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5 Tips for Creating Mobile Learning

Posted by Linda Schwaber-Cohen on Dec 27, 2016 5:30:00 AM

Linda Schwaber-Cohen >
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mobile-learning.jpegAs smartphone and tablet use continues to rise, so do our expectations for mobile adaptability in eLearning. The training industry is constantly talking about responsive learning, mobile compatibility, and best practices. Mobile learning is more than just content: it’s an entire experience, and it’s important to consider that as you develop your modern training program. Here are a few tips to consider.

1. Keep your lessons brief

Mobile learning can be completed anywhere from on the bus to on the couch. Depending on where students are, they may have different amounts time in which they can dedicate to a unit or lesson. Students can always keep going after they complete a lesson, but with habits in mind, it’s a good practice to maintain short pieces of content and use a system that bookmarks progress. This creates a learning environment where students can start and stop, and come back for more when they’re ready.

2. Test your content on mobile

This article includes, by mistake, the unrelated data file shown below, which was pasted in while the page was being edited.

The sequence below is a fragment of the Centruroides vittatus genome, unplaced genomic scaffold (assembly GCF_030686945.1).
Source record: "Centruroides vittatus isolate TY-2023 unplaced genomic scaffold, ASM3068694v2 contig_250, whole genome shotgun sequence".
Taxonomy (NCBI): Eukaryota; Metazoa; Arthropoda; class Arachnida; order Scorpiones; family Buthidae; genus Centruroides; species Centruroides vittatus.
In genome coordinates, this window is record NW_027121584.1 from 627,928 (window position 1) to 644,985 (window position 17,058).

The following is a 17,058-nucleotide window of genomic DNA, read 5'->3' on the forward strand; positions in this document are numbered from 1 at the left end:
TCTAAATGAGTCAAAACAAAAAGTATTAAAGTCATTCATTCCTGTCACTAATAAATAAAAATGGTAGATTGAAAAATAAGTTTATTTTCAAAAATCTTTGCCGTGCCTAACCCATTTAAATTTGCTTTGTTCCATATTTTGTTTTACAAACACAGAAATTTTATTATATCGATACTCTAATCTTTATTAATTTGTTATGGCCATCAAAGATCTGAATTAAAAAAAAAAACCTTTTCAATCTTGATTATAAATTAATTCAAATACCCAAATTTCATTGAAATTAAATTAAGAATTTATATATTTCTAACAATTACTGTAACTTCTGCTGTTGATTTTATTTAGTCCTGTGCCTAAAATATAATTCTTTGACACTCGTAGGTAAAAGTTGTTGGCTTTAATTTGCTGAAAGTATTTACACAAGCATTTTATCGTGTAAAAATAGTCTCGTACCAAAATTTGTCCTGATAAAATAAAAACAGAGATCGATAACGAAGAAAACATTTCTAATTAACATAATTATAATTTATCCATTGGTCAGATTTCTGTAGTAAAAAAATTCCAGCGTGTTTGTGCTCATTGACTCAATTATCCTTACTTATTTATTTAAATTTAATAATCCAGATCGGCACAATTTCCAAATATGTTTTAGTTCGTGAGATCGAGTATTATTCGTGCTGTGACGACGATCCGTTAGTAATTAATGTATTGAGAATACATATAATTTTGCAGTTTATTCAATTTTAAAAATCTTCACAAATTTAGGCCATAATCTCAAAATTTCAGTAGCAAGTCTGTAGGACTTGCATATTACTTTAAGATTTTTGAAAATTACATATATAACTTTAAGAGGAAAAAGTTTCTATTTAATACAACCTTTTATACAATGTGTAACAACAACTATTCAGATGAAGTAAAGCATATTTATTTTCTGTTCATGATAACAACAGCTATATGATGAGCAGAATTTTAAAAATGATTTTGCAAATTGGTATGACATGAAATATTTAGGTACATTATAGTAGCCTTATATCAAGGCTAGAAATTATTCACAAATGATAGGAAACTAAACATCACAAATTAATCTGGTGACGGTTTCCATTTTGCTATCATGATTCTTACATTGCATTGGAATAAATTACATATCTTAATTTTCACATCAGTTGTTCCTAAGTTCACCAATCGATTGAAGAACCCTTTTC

As you go through testing your content, don’t forget to test it on mobile as well. You’ll want to make sure that everything looks right when condensed on a smaller screen, but you’ll also want to evaluate how optimal the content is for a mobile learner. If there are several different browser tabs that need to be open at a time, or labs, you may consider letting the learner know that the content is best completed on a computer.

3. Advertise mobile-optimized content

Just as you notify students when content is best for computer consumption, consider doing the same for mobile. You can create a ribbon or filter on your course catalog, and let your students know when a specific course is great for on-the-go learning. If you get in the habit of surfacing this possibility, your students may incorporate learning more throughout the day when they’re on the go. This is especially useful for text-based coursework, like articles or case studies, or audio.

4. Experiment with podcasts

Podcasts or audio lessons are a great way to get your training into students’ lives while they’re commuting. As you create your content, think about what information is best for an audio format. While this is fairly untraditional, you may be surprised at how much can be transferred to this format for either initial education or reinforcement through storytelling.  

5. Remind students of any calls to action

When you catch your learners in unconventional learning environments, it may be difficult to get them to complete a call to action. They may find themselves thinking that they’ll get to something later, when they are in a more convenient place, like back at the office. One way to remind them to get back to it is to link your training platform to a marketing automation tool. In doing so, you can send them an email reminder or two with your specific call to action after they’ve completed a course.

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Topics: Training, Creating Content

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